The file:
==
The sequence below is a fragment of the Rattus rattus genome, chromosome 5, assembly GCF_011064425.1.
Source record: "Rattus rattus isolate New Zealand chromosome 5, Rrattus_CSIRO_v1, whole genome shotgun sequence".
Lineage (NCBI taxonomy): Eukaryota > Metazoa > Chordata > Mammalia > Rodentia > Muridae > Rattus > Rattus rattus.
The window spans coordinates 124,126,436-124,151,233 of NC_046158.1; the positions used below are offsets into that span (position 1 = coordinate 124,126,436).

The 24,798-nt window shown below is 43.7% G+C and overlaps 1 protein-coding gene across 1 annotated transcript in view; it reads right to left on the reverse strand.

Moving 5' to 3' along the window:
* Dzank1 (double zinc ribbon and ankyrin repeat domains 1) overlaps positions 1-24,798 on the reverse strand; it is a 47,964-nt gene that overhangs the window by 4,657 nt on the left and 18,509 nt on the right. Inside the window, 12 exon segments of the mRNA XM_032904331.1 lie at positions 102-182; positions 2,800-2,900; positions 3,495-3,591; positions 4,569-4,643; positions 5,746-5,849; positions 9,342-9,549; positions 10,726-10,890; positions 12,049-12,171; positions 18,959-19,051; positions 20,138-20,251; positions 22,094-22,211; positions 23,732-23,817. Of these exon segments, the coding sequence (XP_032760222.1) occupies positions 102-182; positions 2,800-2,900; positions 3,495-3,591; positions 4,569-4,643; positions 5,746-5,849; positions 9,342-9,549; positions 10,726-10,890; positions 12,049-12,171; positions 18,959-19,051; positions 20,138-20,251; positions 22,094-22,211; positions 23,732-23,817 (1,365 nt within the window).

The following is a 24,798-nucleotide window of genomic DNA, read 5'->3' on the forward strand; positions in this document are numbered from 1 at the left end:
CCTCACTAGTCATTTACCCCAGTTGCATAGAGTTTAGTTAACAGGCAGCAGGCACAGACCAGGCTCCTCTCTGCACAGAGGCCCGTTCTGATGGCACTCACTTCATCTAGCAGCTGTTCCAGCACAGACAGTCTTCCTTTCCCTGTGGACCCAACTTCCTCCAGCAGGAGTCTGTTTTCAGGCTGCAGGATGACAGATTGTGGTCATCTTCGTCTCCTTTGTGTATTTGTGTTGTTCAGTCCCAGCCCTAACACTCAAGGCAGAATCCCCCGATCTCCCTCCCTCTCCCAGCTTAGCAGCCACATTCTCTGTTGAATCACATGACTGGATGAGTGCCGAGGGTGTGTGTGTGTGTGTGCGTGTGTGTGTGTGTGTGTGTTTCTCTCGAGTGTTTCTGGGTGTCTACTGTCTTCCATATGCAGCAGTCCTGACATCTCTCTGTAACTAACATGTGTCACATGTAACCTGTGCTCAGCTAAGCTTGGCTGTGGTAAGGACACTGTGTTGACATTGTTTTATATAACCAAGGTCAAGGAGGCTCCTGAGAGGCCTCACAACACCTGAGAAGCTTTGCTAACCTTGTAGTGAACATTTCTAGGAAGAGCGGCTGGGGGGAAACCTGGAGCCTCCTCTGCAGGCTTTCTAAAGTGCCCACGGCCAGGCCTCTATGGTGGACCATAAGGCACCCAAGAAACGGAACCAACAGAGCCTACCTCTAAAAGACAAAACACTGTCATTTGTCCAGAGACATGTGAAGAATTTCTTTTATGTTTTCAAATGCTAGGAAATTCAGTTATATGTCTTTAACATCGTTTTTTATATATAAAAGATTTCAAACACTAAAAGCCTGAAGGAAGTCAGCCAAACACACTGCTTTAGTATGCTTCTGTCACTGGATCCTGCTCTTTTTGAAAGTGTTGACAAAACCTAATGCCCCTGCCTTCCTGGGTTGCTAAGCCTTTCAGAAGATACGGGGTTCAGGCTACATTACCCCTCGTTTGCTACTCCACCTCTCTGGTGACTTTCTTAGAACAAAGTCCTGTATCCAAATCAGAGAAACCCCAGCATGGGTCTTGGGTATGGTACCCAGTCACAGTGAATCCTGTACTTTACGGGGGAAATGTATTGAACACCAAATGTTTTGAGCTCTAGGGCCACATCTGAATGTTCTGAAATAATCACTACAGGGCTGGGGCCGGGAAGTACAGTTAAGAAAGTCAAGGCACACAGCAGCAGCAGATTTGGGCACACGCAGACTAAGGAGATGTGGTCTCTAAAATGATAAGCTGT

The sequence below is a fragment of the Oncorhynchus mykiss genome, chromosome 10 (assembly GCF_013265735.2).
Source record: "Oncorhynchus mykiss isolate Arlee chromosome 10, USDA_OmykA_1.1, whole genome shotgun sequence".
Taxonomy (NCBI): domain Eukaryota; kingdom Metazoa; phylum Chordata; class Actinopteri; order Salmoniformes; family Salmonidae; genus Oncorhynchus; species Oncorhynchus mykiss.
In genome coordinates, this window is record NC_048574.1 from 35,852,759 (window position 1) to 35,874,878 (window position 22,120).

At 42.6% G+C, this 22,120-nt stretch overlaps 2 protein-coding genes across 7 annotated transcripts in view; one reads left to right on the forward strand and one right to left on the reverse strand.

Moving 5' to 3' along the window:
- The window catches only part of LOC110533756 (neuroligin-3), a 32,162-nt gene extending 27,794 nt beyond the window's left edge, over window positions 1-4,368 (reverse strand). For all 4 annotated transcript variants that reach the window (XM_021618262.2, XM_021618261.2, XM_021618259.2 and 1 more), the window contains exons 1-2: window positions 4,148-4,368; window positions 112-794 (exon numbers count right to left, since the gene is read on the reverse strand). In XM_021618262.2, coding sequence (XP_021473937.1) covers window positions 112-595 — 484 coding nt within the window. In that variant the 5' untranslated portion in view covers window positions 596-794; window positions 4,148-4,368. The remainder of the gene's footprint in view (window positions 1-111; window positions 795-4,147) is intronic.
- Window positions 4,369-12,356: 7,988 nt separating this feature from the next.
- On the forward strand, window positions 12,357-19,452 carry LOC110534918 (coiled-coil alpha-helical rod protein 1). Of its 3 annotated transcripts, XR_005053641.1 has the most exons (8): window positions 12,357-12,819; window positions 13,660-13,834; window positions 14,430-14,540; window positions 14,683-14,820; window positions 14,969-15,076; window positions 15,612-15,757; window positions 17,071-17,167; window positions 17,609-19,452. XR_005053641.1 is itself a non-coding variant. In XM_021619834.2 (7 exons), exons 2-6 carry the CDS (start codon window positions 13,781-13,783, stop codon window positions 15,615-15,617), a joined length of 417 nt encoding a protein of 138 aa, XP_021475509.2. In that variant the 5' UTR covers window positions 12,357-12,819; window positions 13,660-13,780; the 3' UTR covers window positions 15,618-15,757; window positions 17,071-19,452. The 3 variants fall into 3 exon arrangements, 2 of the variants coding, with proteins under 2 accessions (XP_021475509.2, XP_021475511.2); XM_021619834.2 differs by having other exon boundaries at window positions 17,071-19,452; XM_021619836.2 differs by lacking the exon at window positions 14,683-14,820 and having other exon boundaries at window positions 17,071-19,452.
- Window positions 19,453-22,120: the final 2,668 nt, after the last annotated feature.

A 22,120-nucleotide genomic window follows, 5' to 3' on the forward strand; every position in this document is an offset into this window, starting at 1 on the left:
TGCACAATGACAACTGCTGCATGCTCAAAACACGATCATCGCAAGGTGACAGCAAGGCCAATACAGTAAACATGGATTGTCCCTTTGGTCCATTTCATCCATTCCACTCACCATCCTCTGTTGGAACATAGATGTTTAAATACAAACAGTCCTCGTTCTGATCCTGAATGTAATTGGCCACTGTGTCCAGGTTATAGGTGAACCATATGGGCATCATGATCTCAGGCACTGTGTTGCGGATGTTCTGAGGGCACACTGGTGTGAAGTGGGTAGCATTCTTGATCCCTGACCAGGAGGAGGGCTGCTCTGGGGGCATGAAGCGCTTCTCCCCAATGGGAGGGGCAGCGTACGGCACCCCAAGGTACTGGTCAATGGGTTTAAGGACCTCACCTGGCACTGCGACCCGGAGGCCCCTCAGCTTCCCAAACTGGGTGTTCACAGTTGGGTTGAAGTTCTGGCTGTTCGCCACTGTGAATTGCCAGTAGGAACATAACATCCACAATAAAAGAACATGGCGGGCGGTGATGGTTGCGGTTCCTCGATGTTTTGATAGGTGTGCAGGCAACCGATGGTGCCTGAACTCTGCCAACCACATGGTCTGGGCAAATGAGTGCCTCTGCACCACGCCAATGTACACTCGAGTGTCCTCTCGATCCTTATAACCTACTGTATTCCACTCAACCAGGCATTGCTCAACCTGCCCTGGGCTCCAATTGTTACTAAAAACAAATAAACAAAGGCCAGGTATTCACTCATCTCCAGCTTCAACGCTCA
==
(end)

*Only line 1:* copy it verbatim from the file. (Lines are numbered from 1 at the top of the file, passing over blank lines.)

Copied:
The sequence below is a fragment of the Rattus rattus genome, chromosome 5, assembly GCF_011064425.1.